Fall 2017


Date Speaker Affiliation Paper Title
1 Sep (Fri) Prof. Shengxing Zhang London School of Economics Intangibles, Inequality and Stagnation
6 Sep (Wed) Prof. Wen Quan University of Washington A Noncooperative Foundation of the Nash Rationing Solution
15 Sep (Fri) Prof. Denis Tkachenko National University of Singapore Using Arbitrary Precision Arithmetic to Sharpen Identification Analysis for DSGE Models
18 Sep (Mon)
LSK6045      3:30-5:00pm
Prof. David Dorn University of Zurich The Fall of the Labor Share and the Rise of Superstar Firms
20 Sep (Wed) Prof. Rachel Heath University of Washington Migrants, Information, and Working Conditions in Bangladeshi Garment Factories

27 Sep (Wed) 
Joint with IEMS *IAS4042*

Prof. Imran Rasul University College London

Delivery Agents, Social Ties and Group Identity:                                                                     Theory and Evidence from a Two-Layered Field Experiment

Please register:

29 Sep (Fri) Prof. Xiaogang Che Durham University Deposits Requirements in Auctions
4 Oct (Wed) Prof. Xi Weng Peking University A Theory of Organizational Dynamics: Internal Politics and Efficiency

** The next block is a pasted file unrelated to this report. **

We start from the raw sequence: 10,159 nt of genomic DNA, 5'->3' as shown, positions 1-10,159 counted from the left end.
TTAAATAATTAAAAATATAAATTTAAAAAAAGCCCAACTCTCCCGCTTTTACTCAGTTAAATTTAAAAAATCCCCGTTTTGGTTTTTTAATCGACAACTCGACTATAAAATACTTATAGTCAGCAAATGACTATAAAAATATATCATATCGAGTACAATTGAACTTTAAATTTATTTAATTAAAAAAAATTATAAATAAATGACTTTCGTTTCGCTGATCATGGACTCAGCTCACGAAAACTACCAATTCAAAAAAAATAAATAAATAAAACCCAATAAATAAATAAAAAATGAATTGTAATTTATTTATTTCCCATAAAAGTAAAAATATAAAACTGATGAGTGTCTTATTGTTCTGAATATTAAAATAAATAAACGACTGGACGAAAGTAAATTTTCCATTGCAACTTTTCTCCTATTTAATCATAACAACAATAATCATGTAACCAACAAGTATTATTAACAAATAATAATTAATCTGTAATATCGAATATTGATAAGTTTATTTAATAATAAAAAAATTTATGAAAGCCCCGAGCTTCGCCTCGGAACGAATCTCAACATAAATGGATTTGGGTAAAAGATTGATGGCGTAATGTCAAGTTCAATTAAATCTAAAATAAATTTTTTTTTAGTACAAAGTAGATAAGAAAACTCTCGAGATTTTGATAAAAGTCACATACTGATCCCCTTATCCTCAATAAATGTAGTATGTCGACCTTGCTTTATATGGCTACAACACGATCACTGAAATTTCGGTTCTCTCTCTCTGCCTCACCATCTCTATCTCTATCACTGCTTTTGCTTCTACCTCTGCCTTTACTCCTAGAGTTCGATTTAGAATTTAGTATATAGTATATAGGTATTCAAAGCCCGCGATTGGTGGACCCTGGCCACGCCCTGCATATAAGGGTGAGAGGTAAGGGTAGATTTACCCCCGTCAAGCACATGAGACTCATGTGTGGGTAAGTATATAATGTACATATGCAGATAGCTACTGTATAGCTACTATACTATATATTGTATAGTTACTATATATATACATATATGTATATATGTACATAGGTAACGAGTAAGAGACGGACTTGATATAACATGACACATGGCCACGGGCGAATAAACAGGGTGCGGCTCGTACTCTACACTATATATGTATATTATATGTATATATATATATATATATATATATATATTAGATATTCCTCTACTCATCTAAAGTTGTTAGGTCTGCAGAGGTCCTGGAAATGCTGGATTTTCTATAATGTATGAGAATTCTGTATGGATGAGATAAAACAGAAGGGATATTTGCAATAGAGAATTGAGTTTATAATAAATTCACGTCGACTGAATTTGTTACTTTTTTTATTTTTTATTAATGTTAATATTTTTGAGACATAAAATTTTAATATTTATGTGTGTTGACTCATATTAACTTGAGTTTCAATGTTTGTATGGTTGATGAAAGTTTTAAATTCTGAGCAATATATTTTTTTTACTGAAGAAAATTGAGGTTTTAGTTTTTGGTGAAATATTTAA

6 Oct (Fri) Prof. Andreas Moxnes University of Oslo The Origins of Firm Heterogeneity: A Production Network Approach
13 Oct (Fri) Prof. Adam Szeidl Central European University  
20 Oct (Fri) Prof. Jaimie Lien The Chinese University of Hong Kong Prediction and Learning about Credit Card Spending
1 Nov (Wed) Prof. Heski Bar-Isaac University of Toronto  
3 Nov (Fri) Prof. Yiyi Zhou Stony Brook University Middlemen as Information Intermediaries: Evidence from the Used Car Markets
6 Nov (Mon)
Prof. Ulrich Mueller Princeton University Inference for the Mean
8 Nov (Wed) Prof. Jeff Ely Northwestern University  
10 Nov (Fri) Prof. Victor Aguirregabiria University of Toronto  
15 Nov (Wed) Prof. Shakeeb Khan Boston College  
17 Nov (Fri) Prof. Ulf von Lilienfeld-Toal University of Luxembourg  
22 Nov (Wed) Prof. Peter Newberry Pennsylvania State University Economies of Density in E-Commerce: A Study of Amazon's Fulfillment Center Network
24 Nov (Fri) Prof. Yangbo Song The Chinese University of Hong Kong, Shenzhen Finite Repeated Games with Learning of Actions
29 Nov (Wed) Prof. Arthur van Benthem University of Pennsylvania Sufficient Statistics for Imperfect Externality-Correcting Policies
1 Dec (Fri) Prof. Zhipeng Liao University of California, Los Angeles  
6 Dec (Wed) Prof. Felix Tintelnot University of Chicago  
13 Dec (Wed) Prof. Shuyang Sheng UCLA Estimation of Large Network Formation Games



Last modified: 22 September 2017